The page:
Here’s a report on the Myanmar segment of my most recent trip
Just getting to Myanmar is a bit more of a hassle than traveling to other countries in SE Asia. Myanmar requires a Visa – in advance. That involved downloading the proper forms, sending them along with my passport and a $20 money order to the Myanmar consulate in Washington DC. Ended up costing about $50 and took just over a week. Having taken care of this in advance, my entry into Myanmar was uneventful.
After I connected with Jana at the airport in Yangon (formerly Rangoon) we headed for the hotel where we met up with our other three travelers from the TWCCTW group, Scott Freidman, Lynn Leahy, and Rebecca Morgan. The following morning Treasure Shine, our long-time friend who is now the Partners Asia Project Manager for both Myanmar and Thailand, joined us. Off we went to visit some of her projects.
Our first stop was at a place in Yangon called Edunet. Here, a very small staff augmented by some dedicated volunteers provides a library and educational opportunities for nearly 100 local children. They’ve even written and published (in English and Burmese) some original works telling culturally important stories to interest the children in bettering their lives. One of the staff there will be a delegate to our newly established SE Asia Leadership Initiative (SALI) conducted by iLeap here in Seattle. The very first two-week long SALI session will begin in April this year. Wahoo! Here’s a couple of views of this great place.
Another highlight of our time in Yangon was a visit to the U. S. Embassy. There we were fortunate to receive an extensive briefing by James Shea, Political/Economic Officer. Unfortunately, we were not permitted to take any photographs there, but I can tell you that we received comprehensive information about the current state of affairs in Myanmar in terms of Political, Economic, and Social developments. This country is an interesting place these days as it moves through an evolving process of “opening up” with all that implies in terms of economic and personal freedoms. Although still limited in some respects, the change is relatively apparent.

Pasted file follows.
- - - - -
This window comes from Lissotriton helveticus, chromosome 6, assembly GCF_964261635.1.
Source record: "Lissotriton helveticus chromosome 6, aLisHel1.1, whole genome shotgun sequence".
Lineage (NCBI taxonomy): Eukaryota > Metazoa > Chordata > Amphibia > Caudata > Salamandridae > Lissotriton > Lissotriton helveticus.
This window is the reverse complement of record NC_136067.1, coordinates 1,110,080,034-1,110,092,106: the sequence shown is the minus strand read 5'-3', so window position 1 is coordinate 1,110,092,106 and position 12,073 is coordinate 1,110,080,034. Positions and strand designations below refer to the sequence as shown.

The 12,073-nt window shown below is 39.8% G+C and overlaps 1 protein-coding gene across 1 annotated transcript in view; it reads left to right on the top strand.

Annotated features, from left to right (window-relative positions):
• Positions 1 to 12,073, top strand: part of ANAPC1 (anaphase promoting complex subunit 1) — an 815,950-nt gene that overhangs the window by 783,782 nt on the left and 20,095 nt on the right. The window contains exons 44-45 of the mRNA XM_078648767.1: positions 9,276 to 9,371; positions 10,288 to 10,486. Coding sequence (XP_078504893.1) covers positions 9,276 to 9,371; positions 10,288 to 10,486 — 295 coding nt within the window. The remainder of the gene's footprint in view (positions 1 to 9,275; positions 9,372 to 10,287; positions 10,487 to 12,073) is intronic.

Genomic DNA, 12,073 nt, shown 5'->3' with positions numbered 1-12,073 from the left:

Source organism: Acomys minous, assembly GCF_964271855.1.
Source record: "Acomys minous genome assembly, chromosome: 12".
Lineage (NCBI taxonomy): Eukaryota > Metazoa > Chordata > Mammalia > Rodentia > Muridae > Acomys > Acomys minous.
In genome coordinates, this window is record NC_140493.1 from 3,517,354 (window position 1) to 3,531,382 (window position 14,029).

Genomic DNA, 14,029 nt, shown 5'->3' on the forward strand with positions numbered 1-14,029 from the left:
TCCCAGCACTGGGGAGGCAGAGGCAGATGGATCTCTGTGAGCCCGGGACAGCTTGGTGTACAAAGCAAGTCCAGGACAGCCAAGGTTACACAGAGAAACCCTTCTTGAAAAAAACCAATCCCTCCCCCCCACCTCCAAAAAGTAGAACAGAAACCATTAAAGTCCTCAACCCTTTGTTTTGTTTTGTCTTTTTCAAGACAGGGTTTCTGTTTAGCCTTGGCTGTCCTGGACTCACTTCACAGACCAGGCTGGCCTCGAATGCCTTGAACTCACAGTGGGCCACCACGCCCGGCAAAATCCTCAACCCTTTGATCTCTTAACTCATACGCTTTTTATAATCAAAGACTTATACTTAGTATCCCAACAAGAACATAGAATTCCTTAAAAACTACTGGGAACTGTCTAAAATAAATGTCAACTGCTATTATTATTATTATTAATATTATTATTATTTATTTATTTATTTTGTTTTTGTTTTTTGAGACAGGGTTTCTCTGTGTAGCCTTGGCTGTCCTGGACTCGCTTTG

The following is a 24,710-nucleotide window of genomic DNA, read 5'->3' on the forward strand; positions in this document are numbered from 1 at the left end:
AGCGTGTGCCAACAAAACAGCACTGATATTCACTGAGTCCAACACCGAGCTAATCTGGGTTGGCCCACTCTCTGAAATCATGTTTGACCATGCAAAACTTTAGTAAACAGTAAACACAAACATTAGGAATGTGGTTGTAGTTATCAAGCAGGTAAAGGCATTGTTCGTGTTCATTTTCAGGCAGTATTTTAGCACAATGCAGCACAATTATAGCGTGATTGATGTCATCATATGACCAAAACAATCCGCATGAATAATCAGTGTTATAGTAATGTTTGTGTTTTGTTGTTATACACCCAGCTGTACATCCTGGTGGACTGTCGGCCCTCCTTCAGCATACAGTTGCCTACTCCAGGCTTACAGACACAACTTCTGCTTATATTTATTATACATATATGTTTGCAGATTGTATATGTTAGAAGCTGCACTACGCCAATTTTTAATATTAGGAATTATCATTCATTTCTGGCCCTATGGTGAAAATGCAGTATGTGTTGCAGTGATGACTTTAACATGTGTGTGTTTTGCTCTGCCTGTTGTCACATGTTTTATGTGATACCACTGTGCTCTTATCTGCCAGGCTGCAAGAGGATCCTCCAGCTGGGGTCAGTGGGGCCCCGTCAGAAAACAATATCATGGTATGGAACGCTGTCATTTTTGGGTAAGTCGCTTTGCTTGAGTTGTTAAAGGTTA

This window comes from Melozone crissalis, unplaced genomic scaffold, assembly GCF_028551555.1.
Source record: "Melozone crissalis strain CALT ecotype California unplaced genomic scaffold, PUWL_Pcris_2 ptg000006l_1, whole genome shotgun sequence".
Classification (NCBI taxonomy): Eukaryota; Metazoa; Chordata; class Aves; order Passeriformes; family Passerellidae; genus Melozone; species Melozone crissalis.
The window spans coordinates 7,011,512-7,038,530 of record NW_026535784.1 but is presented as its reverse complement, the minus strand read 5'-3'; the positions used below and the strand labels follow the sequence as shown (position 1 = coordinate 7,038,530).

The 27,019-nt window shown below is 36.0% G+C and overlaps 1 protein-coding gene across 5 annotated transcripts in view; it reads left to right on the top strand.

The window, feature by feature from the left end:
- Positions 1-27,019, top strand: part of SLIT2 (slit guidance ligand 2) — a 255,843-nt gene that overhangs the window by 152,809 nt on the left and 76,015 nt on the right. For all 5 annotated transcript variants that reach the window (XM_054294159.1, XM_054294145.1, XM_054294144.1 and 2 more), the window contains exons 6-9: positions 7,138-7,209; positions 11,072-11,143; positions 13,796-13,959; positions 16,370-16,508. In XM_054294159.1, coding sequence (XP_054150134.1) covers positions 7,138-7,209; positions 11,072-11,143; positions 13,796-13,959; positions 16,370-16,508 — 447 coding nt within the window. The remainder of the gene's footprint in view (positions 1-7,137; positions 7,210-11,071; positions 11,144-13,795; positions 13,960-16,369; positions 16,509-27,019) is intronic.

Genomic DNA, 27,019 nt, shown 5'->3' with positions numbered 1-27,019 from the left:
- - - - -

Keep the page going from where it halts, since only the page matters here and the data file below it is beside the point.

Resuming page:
We also had the good fortune to meet with a group of local business people calling themselves a Professional Marketers Association (PMA). In actual fact, they seemed much more like a diverse group of business men and women joining forces to promote the economic development of their country. Here we are as a group just getting ready to sit down for a delightful lunch.
One result of this meeting was the opportunity to visit the businesses of some of the members, including a large (over 200 employee) call center and the Myanmar brewery, a huge operation with an 83% market share.
A nice side benefit of our visit to the call center was the loan of SIM cards for each of the five of us. That may not sound like a big deal, but in Myanmar it is. It saved each of us $80 for the card, plus more money for the minutes. This is quite a contrast with Cambodia and Thailand where SIM cards are just a dollar or two and the minutes for the phone are likewise inexpensive. I’ll also mention that the cost of a Myanmar SIM card is now down from previous levels of $2,000 to $4,000 each! If you think about it, one way to control a population is to prevent widespread communications by controlling the availability of cell phones and Internet access. Costs that high that high sure did exactly that.
We spent one entire day venturing out to visit the Pyay Charity Family, a monastery school in the town of Pyay, a six-hour bus ride (each way) over narrow, bumpy roads. Whew!